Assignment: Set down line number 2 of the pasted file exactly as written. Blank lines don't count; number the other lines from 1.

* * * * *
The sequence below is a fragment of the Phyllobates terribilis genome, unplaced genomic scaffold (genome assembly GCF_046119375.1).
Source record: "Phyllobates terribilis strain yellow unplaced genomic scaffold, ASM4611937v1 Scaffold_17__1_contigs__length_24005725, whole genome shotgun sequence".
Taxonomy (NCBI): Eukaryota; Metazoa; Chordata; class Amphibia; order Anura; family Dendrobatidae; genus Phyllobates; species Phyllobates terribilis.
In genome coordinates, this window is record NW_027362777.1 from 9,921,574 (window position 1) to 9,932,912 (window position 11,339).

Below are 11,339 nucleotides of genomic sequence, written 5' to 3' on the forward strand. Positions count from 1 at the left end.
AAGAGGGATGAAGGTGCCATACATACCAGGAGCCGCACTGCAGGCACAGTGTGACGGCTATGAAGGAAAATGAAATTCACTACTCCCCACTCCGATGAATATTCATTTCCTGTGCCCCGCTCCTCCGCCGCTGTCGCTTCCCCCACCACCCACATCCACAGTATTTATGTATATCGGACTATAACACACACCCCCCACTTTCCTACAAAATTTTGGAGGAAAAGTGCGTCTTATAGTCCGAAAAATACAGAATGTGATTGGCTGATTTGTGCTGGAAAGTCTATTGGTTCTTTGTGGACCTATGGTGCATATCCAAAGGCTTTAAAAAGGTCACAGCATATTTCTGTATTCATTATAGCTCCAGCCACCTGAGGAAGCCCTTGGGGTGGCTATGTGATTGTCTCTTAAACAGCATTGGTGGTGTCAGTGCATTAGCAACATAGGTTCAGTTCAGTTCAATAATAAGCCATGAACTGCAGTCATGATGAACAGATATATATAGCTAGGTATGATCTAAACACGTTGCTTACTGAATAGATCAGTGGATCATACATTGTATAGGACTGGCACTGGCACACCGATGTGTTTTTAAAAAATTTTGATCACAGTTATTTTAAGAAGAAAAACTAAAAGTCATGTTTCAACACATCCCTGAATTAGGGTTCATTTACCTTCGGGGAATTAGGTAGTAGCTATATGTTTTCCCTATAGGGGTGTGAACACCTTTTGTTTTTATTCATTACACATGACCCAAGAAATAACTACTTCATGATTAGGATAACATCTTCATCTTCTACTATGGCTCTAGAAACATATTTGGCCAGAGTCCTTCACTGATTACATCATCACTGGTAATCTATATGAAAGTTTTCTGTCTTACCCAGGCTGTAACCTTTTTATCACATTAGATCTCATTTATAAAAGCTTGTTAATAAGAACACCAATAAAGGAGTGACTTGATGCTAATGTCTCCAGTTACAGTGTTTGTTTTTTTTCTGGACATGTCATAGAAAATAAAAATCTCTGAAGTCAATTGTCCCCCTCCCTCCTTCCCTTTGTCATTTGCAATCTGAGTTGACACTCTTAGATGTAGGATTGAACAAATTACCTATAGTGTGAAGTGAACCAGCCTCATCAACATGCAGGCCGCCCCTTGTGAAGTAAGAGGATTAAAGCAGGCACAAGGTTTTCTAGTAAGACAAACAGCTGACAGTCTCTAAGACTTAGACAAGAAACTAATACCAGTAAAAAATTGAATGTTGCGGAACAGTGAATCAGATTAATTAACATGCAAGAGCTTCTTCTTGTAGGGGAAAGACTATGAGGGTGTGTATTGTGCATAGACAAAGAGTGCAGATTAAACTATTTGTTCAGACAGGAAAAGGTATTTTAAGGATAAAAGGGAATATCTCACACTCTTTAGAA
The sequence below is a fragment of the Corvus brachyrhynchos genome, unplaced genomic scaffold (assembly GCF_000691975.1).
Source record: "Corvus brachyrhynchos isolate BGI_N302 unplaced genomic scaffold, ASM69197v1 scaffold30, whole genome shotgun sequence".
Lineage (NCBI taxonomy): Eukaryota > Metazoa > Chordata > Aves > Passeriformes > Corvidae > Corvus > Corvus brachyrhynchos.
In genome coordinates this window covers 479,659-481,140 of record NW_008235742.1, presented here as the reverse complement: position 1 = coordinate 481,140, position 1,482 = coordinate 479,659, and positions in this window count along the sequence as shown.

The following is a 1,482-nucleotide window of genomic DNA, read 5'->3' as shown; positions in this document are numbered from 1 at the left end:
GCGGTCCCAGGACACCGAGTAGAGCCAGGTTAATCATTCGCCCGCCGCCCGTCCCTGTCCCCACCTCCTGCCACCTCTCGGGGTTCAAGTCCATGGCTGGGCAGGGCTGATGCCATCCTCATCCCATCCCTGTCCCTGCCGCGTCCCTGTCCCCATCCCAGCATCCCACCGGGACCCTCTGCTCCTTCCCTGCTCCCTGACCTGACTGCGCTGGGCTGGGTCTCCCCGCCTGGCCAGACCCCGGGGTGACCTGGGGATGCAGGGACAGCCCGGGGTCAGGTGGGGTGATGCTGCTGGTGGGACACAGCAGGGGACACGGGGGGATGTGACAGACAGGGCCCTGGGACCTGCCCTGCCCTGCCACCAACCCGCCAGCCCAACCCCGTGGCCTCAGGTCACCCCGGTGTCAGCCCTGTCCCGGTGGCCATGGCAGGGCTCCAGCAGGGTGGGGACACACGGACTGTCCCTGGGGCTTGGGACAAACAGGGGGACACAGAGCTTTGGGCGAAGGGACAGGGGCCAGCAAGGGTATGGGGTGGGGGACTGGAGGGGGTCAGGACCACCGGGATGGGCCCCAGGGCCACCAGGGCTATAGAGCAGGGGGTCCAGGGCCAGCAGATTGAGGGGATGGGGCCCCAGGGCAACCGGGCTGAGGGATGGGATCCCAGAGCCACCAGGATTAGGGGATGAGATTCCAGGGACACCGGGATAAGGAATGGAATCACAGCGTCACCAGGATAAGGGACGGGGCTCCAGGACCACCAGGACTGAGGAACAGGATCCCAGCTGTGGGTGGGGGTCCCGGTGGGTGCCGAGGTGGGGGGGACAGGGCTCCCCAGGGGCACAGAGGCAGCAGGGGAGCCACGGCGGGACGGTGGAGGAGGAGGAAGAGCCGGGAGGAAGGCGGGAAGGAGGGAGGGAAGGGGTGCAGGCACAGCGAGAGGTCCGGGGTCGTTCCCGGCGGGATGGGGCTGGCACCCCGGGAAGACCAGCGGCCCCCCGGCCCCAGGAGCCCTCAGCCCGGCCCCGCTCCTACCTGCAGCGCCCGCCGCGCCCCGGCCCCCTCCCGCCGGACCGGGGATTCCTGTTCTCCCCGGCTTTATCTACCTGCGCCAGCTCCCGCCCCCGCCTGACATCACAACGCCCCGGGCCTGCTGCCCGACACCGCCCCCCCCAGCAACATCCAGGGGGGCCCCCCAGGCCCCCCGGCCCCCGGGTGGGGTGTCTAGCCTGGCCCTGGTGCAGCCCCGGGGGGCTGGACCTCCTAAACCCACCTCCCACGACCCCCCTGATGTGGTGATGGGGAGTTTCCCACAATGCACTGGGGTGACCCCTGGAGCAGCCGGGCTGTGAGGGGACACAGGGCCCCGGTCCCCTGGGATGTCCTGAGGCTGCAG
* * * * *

Source record: "Phyllobates terribilis strain yellow unplaced genomic scaffold, ASM4611937v1 Scaffold_17__1_contigs__length_24005725, whole genome shotgun sequence".